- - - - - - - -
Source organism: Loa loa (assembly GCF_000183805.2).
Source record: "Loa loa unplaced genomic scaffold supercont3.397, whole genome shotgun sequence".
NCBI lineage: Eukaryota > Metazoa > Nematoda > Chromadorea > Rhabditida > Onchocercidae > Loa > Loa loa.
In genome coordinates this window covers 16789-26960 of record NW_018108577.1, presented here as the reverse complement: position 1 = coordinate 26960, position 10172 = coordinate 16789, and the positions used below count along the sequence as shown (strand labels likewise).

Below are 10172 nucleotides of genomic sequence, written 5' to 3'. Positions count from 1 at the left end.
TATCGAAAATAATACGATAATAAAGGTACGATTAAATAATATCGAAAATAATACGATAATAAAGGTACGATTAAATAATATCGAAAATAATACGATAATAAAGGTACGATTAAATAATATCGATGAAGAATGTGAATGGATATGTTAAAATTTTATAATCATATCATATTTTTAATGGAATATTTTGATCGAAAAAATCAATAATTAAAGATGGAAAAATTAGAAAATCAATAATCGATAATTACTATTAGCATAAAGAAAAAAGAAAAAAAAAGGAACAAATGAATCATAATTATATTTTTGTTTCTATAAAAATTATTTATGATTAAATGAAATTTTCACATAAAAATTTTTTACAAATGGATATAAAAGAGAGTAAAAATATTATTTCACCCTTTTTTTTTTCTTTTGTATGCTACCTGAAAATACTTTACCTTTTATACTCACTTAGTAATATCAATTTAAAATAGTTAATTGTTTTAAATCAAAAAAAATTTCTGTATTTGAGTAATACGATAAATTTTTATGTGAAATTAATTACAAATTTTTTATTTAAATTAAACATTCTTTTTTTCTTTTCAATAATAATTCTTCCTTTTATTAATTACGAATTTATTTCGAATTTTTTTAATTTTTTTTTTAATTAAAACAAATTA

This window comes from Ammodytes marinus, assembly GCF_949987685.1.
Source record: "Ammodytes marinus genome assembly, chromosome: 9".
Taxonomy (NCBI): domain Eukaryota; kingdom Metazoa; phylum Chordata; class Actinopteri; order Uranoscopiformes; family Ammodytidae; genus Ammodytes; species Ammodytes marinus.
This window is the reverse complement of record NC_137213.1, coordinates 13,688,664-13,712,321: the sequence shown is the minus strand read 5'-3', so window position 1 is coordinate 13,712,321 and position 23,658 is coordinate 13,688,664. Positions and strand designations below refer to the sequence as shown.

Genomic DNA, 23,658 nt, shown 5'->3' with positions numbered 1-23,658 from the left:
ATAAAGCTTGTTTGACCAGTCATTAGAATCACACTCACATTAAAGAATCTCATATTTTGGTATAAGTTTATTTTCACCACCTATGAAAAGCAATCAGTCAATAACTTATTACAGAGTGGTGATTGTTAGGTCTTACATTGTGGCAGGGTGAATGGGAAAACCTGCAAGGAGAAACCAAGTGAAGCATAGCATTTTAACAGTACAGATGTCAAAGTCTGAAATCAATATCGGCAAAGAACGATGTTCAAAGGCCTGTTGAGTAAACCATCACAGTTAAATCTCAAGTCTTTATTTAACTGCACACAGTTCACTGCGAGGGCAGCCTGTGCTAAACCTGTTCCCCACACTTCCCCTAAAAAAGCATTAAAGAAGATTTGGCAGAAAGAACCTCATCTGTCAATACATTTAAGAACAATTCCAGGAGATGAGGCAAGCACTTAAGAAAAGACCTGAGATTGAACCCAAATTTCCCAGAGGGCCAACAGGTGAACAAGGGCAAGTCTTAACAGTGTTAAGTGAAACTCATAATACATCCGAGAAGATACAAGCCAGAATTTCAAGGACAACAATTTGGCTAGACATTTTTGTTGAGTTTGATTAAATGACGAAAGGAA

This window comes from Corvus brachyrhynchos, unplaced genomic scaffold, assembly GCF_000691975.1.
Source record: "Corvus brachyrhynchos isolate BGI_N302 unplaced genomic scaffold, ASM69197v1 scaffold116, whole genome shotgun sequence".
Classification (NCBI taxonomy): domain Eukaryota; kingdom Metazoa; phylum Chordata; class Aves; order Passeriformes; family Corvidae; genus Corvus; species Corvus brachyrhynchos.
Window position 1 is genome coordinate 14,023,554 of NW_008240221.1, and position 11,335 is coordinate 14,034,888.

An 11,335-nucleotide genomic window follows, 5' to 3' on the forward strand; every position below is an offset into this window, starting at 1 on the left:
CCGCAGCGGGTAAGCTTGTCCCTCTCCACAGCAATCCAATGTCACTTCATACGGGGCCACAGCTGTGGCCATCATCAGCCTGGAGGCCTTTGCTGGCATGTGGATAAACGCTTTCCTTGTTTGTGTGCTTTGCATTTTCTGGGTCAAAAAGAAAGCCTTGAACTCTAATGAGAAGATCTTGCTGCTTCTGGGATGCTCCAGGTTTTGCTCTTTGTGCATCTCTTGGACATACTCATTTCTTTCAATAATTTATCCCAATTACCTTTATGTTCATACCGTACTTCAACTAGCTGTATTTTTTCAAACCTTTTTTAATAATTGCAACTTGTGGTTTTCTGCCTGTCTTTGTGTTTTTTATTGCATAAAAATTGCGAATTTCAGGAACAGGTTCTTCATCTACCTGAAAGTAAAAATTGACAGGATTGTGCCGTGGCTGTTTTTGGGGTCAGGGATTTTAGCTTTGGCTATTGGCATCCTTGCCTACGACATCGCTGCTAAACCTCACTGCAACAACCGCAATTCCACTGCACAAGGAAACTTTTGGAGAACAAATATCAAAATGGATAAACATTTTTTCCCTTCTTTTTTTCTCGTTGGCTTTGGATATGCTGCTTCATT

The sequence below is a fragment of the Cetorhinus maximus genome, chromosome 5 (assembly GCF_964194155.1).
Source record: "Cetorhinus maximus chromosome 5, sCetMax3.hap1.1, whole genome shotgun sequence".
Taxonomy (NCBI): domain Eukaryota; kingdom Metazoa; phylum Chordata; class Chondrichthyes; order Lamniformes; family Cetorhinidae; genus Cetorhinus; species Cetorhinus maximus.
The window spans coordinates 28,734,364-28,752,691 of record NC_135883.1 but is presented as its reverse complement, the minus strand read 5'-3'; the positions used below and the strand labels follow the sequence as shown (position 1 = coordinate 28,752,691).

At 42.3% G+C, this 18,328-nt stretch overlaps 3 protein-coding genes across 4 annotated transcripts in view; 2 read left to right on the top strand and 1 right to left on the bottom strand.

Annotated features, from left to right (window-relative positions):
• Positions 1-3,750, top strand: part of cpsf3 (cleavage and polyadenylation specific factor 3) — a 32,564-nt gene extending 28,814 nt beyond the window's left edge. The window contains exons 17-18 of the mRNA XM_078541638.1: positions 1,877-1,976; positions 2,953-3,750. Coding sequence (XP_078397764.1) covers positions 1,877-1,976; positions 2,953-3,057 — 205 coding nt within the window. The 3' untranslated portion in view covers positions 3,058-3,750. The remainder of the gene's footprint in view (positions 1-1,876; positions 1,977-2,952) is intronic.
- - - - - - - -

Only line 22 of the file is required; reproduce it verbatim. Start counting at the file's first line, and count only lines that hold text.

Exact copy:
The window spans coordinates 28,734,364-28,752,691 of record NC_135883.1 but is presented as its reverse complement, the minus strand read 5'-3'; the positions used below and the strand labels follow the sequence as shown (position 1 = coordinate 28,752,691).